Conjugal negotiations in the couples of “qualified women” in France

Laure Moguérou, Institut National d'Études Démographiques (INED)
Michèle Ferrand, Centre National de la Recherche Scientifique (CNRS)

Demographic researches study the schooling of women indirectly, across its effects on other traditional spheres of the discipline (fertility and mortality) : school attendance (and qualifications) postpones the entrance in couple and seems to play a role on the number of desired children and on the future of the family group. Transformations that they induce on gender, though considered as a main point of the mechanisms of reproduction, are still only seldom questioned. Sudies in France showed that getting in couple is always followed by a specialization of the roles of men and women, and this specialization increase after the birth of the children. And while motherhood can mortgage the professional career of the women, fatherhood reinforces the professional positions of the men. Even if the participation of the men lightly increased in 1980s, 80 % of domestic job is taken by the women. The domestic space appears so as the epicenter of the so called masculine domination. Assuming that qualifications are for women some personal assets to be emphasized in comparison with those of the spouse, this paper intends to analyse conjugal negotiations in the couples of “qualified women” in France. We will work on the basis of several statistical survey (EFE which collects most of its data from a couple perspective, that is, the respondents are more likelly to be couples; and ERFI, French part of the Generation Gender Survey, where respondents also give informations on their partner if they have one). We will also use interviews that we had with very qualified women and their as-well very qualified spouses. We questioned how two people having the same schooling qualifications (and probably the same aspiration to make one’s carreer) handle with reconciling of the conflicted interests that are career and family.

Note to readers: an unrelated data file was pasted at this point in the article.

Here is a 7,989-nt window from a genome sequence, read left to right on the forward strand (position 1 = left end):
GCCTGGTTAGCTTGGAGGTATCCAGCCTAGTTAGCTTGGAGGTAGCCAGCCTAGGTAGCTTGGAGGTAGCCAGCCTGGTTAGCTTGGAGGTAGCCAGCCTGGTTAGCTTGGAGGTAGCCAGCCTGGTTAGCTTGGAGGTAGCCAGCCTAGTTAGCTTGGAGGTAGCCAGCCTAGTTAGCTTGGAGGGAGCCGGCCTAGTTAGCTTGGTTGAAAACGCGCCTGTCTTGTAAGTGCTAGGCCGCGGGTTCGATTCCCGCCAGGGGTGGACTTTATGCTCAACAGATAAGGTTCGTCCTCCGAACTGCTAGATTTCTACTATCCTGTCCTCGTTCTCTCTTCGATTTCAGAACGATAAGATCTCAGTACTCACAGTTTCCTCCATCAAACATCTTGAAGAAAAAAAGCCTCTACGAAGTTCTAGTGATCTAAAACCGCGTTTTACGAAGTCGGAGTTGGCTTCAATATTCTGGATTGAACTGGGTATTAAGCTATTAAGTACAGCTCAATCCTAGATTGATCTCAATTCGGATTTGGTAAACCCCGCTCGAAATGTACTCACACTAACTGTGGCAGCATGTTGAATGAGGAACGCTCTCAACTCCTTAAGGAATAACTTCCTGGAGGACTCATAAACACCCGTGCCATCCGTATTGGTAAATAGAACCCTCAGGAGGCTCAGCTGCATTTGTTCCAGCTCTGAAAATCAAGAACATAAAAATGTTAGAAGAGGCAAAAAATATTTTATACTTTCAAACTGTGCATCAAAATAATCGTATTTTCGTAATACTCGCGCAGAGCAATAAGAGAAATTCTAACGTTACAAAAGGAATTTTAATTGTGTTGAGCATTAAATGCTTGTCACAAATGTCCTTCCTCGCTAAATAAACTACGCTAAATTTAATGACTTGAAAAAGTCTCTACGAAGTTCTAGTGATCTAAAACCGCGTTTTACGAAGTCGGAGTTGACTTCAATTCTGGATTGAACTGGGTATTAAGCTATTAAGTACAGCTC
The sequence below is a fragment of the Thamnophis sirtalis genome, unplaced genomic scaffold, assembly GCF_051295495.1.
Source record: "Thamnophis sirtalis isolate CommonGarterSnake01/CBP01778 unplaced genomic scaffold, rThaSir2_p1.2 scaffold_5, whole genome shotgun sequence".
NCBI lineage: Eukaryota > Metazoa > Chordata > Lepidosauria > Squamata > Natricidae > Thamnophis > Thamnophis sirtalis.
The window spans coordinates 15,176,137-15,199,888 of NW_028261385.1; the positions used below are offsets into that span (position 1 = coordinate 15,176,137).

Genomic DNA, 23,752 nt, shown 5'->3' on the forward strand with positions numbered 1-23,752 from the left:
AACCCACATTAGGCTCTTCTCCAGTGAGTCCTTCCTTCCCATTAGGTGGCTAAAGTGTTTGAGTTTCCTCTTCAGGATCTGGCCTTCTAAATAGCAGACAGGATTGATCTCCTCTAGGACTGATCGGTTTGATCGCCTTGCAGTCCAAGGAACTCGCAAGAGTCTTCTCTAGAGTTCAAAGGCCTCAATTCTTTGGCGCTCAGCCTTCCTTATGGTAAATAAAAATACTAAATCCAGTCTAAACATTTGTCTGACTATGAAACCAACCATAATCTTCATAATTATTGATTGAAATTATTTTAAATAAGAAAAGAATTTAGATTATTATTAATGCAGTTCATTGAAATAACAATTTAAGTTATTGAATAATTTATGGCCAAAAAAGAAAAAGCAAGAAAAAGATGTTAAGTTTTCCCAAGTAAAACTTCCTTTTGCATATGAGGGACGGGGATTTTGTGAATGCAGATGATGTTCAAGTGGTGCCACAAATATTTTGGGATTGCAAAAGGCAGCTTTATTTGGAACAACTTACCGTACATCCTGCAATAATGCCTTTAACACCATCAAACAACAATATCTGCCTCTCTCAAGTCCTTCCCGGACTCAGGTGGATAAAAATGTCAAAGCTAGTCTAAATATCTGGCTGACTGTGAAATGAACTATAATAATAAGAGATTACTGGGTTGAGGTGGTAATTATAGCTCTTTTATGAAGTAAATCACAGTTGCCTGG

Presented in Session 34: Her Career and His: Men and Women Labour Force Participation in Europe